To: <>
Subject: Honeyeaters
From: "Stephen Ambrose" <>
Date: Mon, 9 Jun 2014 10:12:25 +1000
I spent the first 2 weeks of May conducting woodland bird surveys along the
Hume Highway between Woomargama and Tarcutta on the South-west Slopes of
NSW. There were lots of Fuscous Honeyeaters and, for the first time in 8
years of surveys in this region, I observed lots of White-naped Honeyeaters.
The Fuscous Honeyeaters were present all the time, but White-naped
Honeyeaters were definitely moving through the region on woodland slopes and
along creeks and rivers. Migrating flocks of White-naped Honeyeaters were
between approximately 20 & 50 birds in size, but distinct flocks were moving
through the region throughout the entire survey period, heading in westerly
and south-westerly directions.  In contrast, I only saw one Yellow-faced
Honeyeater the entire time I was out there.

Little Friarbirds were also relatively abundant in the survey area, as were
Red Wattlebirds, although the latter species was not as abundant or
widespread as the previous year.

Stephen Ambrose
Ryde NSW

-----Original Message-----
From: Birding-Aus  On Behalf Of
Jill & Sue
Sent: Monday, 9 June 2014 9:47 AM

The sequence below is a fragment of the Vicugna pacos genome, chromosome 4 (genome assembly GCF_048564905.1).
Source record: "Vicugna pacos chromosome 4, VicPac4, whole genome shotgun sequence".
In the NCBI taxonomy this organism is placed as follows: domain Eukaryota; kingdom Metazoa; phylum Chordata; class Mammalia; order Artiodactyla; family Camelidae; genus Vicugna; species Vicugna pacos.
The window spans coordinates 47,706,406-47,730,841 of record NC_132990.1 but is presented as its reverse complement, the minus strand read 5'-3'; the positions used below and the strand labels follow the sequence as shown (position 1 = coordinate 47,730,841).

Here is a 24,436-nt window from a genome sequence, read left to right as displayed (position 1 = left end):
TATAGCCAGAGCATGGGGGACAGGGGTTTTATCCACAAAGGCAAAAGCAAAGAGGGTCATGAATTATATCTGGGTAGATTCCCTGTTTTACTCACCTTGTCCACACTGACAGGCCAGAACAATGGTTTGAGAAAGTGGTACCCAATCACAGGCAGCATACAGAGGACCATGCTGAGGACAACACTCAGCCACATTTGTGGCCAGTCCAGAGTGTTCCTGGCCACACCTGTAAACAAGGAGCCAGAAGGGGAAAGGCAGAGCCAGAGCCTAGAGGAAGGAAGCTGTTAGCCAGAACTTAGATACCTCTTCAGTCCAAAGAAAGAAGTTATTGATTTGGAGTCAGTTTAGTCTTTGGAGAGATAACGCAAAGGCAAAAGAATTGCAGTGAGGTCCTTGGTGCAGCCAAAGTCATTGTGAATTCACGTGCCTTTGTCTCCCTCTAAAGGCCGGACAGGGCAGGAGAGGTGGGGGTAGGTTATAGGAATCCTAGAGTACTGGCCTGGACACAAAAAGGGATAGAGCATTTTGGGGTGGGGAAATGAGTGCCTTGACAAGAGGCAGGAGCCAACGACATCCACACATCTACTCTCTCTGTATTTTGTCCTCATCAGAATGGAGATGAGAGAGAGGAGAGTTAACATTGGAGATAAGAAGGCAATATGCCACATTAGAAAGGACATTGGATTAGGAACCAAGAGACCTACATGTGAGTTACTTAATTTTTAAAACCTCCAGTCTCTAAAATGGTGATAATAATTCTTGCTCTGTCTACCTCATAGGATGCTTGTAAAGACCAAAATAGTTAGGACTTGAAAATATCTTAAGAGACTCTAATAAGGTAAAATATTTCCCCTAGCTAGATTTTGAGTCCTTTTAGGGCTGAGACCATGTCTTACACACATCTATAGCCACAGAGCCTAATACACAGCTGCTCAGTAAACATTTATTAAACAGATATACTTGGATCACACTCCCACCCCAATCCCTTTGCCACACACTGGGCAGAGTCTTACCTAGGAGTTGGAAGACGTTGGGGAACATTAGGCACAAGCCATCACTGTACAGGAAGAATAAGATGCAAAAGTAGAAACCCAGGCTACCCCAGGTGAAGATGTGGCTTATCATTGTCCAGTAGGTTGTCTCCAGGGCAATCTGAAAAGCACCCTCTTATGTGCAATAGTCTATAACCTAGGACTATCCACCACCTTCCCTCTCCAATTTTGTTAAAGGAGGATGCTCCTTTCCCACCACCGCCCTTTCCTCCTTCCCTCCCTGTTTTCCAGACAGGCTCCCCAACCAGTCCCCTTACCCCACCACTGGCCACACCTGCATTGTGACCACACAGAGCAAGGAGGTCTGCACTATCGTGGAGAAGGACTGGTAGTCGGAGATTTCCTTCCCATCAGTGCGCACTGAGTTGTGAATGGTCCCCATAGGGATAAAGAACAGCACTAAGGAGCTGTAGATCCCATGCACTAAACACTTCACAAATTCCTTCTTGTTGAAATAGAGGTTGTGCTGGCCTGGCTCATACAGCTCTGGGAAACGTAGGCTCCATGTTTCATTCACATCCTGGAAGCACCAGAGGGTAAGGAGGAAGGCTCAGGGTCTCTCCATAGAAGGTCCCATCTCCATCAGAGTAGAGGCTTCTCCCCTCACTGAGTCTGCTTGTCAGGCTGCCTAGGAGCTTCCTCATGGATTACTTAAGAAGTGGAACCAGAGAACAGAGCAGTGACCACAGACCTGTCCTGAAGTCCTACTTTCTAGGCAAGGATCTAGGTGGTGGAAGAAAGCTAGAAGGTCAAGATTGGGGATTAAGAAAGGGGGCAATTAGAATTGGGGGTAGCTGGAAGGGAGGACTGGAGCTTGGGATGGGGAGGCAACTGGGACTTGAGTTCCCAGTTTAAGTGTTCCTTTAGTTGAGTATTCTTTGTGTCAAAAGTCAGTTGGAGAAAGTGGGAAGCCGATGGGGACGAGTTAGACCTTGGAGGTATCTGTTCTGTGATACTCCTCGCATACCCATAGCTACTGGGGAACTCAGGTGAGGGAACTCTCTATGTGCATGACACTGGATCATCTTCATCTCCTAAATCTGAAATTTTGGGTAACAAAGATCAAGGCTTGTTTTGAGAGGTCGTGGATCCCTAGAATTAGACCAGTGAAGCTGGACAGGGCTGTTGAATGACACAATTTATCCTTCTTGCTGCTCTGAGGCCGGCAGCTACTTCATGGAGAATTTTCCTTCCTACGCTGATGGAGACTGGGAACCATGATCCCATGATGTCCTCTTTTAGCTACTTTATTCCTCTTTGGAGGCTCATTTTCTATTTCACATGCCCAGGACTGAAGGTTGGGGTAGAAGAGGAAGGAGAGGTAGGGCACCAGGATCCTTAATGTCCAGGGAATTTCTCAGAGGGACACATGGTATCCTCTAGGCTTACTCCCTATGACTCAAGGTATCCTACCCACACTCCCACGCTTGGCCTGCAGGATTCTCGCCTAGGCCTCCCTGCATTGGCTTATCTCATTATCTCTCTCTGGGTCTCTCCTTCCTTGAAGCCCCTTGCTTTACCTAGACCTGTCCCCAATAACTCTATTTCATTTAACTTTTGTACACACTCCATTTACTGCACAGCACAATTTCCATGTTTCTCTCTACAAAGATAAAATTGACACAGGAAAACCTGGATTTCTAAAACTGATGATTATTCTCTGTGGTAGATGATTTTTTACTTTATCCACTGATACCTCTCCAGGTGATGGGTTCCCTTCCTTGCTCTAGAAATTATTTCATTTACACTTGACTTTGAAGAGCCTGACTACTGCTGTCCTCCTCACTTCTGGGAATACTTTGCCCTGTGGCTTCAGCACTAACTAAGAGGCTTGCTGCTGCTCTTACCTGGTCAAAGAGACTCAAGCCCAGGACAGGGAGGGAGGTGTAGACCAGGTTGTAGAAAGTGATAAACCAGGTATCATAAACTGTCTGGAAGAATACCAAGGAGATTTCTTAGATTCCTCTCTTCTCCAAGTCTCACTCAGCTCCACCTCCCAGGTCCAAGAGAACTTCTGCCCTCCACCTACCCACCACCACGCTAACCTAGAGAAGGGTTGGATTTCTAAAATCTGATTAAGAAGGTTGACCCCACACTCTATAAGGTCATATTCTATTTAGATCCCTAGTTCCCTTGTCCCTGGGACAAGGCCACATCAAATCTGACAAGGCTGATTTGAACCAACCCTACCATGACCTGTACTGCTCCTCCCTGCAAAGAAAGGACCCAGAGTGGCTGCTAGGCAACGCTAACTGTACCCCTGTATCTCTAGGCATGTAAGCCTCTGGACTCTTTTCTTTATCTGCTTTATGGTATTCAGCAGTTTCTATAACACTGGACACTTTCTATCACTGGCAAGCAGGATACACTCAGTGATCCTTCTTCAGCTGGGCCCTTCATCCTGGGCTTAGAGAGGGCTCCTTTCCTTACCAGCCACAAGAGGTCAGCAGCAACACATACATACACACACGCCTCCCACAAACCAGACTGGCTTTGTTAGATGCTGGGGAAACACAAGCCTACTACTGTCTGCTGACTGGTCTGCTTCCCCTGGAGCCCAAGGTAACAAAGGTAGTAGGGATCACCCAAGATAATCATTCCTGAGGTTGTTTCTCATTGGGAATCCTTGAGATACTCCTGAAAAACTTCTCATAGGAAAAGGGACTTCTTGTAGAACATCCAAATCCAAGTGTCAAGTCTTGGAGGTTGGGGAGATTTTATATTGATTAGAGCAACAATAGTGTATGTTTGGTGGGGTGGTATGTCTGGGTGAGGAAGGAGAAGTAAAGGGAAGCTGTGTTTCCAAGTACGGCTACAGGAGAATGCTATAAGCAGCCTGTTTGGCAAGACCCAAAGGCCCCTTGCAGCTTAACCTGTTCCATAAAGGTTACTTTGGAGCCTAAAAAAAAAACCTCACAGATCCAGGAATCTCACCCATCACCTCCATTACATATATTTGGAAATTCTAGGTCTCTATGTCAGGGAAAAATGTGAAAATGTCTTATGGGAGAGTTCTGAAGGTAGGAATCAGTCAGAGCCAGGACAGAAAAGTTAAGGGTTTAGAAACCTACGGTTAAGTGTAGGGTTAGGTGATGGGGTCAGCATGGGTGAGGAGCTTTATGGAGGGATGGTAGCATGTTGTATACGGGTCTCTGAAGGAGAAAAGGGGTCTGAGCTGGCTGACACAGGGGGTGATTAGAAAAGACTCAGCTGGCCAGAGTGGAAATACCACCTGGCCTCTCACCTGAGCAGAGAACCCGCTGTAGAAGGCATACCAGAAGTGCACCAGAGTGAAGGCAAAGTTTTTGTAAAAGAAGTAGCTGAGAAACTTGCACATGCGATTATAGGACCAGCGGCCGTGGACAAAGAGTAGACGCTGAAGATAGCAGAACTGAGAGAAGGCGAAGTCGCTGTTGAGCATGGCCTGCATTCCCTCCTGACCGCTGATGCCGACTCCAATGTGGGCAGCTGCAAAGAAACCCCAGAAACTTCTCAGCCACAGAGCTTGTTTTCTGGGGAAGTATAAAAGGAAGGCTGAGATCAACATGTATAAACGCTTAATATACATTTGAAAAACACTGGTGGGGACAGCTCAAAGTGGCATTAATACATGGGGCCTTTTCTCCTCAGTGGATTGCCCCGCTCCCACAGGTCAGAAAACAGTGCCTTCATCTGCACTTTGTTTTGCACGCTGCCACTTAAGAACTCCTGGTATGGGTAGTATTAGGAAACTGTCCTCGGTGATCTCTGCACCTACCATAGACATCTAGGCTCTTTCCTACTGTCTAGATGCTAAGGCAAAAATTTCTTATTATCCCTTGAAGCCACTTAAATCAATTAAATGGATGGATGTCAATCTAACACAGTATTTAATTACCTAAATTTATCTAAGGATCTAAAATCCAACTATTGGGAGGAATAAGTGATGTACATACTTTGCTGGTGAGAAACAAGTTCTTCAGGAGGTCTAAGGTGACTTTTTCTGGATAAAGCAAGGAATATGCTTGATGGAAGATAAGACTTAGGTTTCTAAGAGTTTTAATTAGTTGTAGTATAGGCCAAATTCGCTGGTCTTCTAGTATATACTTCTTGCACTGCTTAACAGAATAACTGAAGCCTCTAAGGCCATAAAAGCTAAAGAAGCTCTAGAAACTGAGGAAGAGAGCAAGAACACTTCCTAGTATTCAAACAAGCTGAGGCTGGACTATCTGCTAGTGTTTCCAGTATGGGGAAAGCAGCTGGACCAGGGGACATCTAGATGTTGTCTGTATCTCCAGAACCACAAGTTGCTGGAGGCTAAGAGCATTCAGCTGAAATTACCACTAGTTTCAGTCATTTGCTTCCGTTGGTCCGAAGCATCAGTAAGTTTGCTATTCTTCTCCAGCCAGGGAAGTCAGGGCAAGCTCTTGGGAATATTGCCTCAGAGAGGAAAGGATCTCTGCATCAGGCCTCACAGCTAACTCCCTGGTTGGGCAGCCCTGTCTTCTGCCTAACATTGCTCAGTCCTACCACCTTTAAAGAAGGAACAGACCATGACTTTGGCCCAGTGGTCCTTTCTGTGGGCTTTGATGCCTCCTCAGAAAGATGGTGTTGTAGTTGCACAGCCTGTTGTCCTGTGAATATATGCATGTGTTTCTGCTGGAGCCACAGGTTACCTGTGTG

Subject: Honeyeaters

Responding to Carol Proberts and Tom Wilson - yes we too have seen many more
Yellow-faced HE than in previous years - huge numbers at Warriewood and
Chiltern Track (our regular haunts lately) and also have seen many more
White-naped than other years.  In the latter case though, it may be that
we're just becoming better at identifying them.  Swamp Mahoganies in
particular are in flower (or about to be) in both these locations.   In
early April we were in Capertee for a day and noted several groups (up to 20
or so) of Yellow-faced flying over as if on their usual migration, but have
no idea whether this was more or less than in other years and it was only
one day.  

Jill & Sue

Jill Rossiter & Sue Casson

PO Box 17 HORNSBY NSW 1630
02 9487 2496
Mobiles: 0409 578320(Jill); 0417 578320(Sue)
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